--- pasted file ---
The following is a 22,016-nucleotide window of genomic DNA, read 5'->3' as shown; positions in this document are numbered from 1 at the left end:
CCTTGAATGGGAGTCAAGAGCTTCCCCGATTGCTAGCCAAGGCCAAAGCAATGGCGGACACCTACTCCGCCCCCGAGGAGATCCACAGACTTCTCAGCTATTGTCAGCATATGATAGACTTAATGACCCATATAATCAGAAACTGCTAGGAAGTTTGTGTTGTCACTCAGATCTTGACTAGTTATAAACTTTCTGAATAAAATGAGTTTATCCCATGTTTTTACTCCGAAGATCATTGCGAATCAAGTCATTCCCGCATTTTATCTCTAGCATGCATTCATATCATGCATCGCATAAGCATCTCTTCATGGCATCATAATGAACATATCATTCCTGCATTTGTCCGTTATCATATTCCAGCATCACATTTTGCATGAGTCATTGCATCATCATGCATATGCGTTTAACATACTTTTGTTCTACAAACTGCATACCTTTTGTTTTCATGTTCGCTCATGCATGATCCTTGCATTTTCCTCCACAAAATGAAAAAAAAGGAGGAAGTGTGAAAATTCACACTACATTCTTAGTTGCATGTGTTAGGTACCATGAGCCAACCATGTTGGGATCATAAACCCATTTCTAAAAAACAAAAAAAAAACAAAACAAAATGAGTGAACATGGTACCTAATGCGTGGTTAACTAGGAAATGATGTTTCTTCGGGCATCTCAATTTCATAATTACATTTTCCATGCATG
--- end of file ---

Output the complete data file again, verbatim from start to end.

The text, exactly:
The following is a 22,016-nucleotide window of genomic DNA, read 5'->3' as shown; positions in this document are numbered from 1 at the left end:
CCTTGAATGGGAGTCAAGAGCTTCCCCGATTGCTAGCCAAGGCCAAAGCAATGGCGGACACCTACTCCGCCCCCGAGGAGATCCACAGACTTCTCAGCTATTGTCAGCATATGATAGACTTAATGACCCATATAATCAGAAACTGCTAGGAAGTTTGTGTTGTCACTCAGATCTTGACTAGTTATAAACTTTCTGAATAAAATGAGTTTATCCCATGTTTTTACTCCGAAGATCATTGCGAATCAAGTCATTCCCGCATTTTATCTCTAGCATGCATTCATATCATGCATCGCATAAGCATCTCTTCATGGCATCATAATGAACATATCATTCCTGCATTTGTCCGTTATCATATTCCAGCATCACATTTTGCATGAGTCATTGCATCATCATGCATATGCGTTTAACATACTTTTGTTCTACAAACTGCATACCTTTTGTTTTCATGTTCGCTCATGCATGATCCTTGCATTTTCCTCCACAAAATGAAAAAAAAGGAGGAAGTGTGAAAATTCACACTACATTCTTAGTTGCATGTGTTAGGTACCATGAGCCAACCATGTTGGGATCATAAACCCATTTCTAAAAAACAAAAAAAAAACAAAACAAAATGAGTGAACATGGTACCTAATGCGTGGTTAACTAGGAAATGATGTTTCTTCGGGCATCTCAATTTCATAATTACATTTTCCATGCATG